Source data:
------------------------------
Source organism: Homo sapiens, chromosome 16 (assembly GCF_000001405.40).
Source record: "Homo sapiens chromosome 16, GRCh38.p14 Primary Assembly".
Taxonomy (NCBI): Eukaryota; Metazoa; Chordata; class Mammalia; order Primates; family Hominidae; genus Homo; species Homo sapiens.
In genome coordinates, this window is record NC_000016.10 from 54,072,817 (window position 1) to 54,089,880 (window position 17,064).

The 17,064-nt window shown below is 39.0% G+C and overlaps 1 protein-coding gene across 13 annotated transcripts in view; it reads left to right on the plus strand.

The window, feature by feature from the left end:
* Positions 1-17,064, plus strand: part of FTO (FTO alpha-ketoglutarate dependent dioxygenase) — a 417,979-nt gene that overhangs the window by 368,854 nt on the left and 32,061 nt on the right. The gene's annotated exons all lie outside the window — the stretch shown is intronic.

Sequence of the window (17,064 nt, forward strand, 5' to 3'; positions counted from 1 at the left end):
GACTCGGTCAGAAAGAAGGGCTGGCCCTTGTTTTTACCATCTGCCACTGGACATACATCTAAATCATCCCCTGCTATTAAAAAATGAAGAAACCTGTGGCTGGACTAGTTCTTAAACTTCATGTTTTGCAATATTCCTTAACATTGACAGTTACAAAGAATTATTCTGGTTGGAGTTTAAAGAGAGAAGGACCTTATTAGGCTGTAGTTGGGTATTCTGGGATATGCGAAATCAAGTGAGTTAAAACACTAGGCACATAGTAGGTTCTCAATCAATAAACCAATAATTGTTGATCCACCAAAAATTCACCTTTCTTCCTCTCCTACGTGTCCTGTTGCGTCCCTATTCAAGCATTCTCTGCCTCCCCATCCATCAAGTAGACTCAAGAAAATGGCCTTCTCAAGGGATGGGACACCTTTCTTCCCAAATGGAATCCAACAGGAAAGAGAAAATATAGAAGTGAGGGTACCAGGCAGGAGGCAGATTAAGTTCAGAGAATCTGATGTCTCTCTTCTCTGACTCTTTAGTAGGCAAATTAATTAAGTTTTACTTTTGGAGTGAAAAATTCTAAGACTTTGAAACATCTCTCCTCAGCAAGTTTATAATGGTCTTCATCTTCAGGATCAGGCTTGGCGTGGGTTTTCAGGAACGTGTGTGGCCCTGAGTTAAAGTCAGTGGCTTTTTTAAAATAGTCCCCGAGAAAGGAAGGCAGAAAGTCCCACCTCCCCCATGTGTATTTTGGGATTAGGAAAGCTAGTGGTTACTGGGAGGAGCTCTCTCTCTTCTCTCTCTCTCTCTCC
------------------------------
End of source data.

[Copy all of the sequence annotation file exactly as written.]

Source organism: Homo sapiens, chromosome 16 (assembly GCF_000001405.40).
Source record: "Homo sapiens chromosome 16, GRCh38.p14 Primary Assembly".
Taxonomy (NCBI): Eukaryota; Metazoa; Chordata; class Mammalia; order Primates; family Hominidae; genus Homo; species Homo sapiens.
In genome coordinates, this window is record NC_000016.10 from 54,072,817 (window position 1) to 54,089,880 (window position 17,064).

The 17,064-nt window shown below is 39.0% G+C and overlaps 1 protein-coding gene across 13 annotated transcripts in view; it reads left to right on the plus strand.

The window, feature by feature from the left end:
* Positions 1-17,064, plus strand: part of FTO (FTO alpha-ketoglutarate dependent dioxygenase) — a 417,979-nt gene that overhangs the window by 368,854 nt on the left and 32,061 nt on the right. The gene's annotated exons all lie outside the window — the stretch shown is intronic.

Sequence of the window (17,064 nt, forward strand, 5' to 3'; positions counted from 1 at the left end):
GACTCGGTCAGAAAGAAGGGCTGGCCCTTGTTTTTACCATCTGCCACTGGACATACATCTAAATCATCCCCTGCTATTAAAAAATGAAGAAACCTGTGGCTGGACTAGTTCTTAAACTTCATGTTTTGCAATATTCCTTAACATTGACAGTTACAAAGAATTATTCTGGTTGGAGTTTAAAGAGAGAAGGACCTTATTAGGCTGTAGTTGGGTATTCTGGGATATGCGAAATCAAGTGAGTTAAAACACTAGGCACATAGTAGGTTCTCAATCAATAAACCAATAATTGTTGATCCACCAAAAATTCACCTTTCTTCCTCTCCTACGTGTCCTGTTGCGTCCCTATTCAAGCATTCTCTGCCTCCCCATCCATCAAGTAGACTCAAGAAAATGGCCTTCTCAAGGGATGGGACACCTTTCTTCCCAAATGGAATCCAACAGGAAAGAGAAAATATAGAAGTGAGGGTACCAGGCAGGAGGCAGATTAAGTTCAGAGAATCTGATGTCTCTCTTCTCTGACTCTTTAGTAGGCAAATTAATTAAGTTTTACTTTTGGAGTGAAAAATTCTAAGACTTTGAAACATCTCTCCTCAGCAAGTTTATAATGGTCTTCATCTTCAGGATCAGGCTTGGCGTGGGTTTTCAGGAACGTGTGTGGCCCTGAGTTAAAGTCAGTGGCTTTTTTAAAATAGTCCCCGAGAAAGGAAGGCAGAAAGTCCCACCTCCCCCATGTGTATTTTGGGATTAGGAAAGCTAGTGGTTACTGGGAGGAGCTCTCTCTCTTCTCTCTCTCTCTCTCC